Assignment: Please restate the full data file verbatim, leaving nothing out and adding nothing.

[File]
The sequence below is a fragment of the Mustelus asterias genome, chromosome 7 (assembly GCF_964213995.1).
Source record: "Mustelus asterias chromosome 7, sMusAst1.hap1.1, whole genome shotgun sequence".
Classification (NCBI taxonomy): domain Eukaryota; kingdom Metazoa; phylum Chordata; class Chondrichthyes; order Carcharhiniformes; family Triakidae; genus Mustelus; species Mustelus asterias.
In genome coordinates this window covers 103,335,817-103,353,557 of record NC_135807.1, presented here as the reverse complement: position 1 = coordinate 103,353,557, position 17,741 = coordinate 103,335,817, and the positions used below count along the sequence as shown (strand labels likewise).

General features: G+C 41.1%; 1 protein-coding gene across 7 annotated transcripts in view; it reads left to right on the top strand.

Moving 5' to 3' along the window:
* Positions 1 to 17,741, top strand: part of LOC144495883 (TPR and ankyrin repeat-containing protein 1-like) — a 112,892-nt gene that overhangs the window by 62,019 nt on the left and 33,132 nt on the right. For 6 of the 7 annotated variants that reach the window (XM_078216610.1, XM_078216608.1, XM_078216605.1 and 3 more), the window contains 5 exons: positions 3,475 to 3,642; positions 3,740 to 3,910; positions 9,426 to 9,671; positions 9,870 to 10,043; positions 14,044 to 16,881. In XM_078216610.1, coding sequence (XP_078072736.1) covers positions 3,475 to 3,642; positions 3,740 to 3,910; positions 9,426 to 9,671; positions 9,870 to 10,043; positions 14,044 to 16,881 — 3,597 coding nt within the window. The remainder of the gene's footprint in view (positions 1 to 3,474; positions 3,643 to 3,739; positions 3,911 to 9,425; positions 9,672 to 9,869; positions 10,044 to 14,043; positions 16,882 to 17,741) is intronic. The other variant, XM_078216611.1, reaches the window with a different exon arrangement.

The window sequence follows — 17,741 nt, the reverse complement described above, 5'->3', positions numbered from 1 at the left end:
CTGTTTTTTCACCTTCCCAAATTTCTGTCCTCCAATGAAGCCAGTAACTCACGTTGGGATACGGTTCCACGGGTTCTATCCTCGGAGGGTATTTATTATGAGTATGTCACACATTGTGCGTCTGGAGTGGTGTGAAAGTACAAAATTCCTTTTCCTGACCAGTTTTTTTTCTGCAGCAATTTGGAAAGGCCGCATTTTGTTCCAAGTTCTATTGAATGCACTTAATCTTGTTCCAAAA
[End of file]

The sequence below is a fragment of the Mustelus asterias genome, chromosome 7 (assembly GCF_964213995.1).
Source record: "Mustelus asterias chromosome 7, sMusAst1.hap1.1, whole genome shotgun sequence".
Classification (NCBI taxonomy): domain Eukaryota; kingdom Metazoa; phylum Chordata; class Chondrichthyes; order Carcharhiniformes; family Triakidae; genus Mustelus; species Mustelus asterias.
In genome coordinates this window covers 103,335,817-103,353,557 of record NC_135807.1, presented here as the reverse complement: position 1 = coordinate 103,353,557, position 17,741 = coordinate 103,335,817, and the positions used below count along the sequence as shown (strand labels likewise).

General features: G+C 41.1%; 1 protein-coding gene across 7 annotated transcripts in view; it reads left to right on the top strand.

Moving 5' to 3' along the window:
* Positions 1 to 17,741, top strand: part of LOC144495883 (TPR and ankyrin repeat-containing protein 1-like) — a 112,892-nt gene that overhangs the window by 62,019 nt on the left and 33,132 nt on the right. For 6 of the 7 annotated variants that reach the window (XM_078216610.1, XM_078216608.1, XM_078216605.1 and 3 more), the window contains 5 exons: positions 3,475 to 3,642; positions 3,740 to 3,910; positions 9,426 to 9,671; positions 9,870 to 10,043; positions 14,044 to 16,881. In XM_078216610.1, coding sequence (XP_078072736.1) covers positions 3,475 to 3,642; positions 3,740 to 3,910; positions 9,426 to 9,671; positions 9,870 to 10,043; positions 14,044 to 16,881 — 3,597 coding nt within the window. The remainder of the gene's footprint in view (positions 1 to 3,474; positions 3,643 to 3,739; positions 3,911 to 9,425; positions 9,672 to 9,869; positions 10,044 to 14,043; positions 16,882 to 17,741) is intronic. The other variant, XM_078216611.1, reaches the window with a different exon arrangement.

The window sequence follows — 17,741 nt, the reverse complement described above, 5'->3', positions numbered from 1 at the left end:
CTGTTTTTTCACCTTCCCAAATTTCTGTCCTCCAATGAAGCCAGTAACTCACGTTGGGATACGGTTCCACGGGTTCTATCCTCGGAGGGTATTTATTATGAGTATGTCACACATTGTGCGTCTGGAGTGGTGTGAAAGTACAAAATTCCTTTTCCTGACCAGTTTTTTTTCTGCAGCAATTTGGAAAGGCCGCATTTTGTTCCAAGTTCTATTGAATGCACTTAATCTTGTTCCAAAA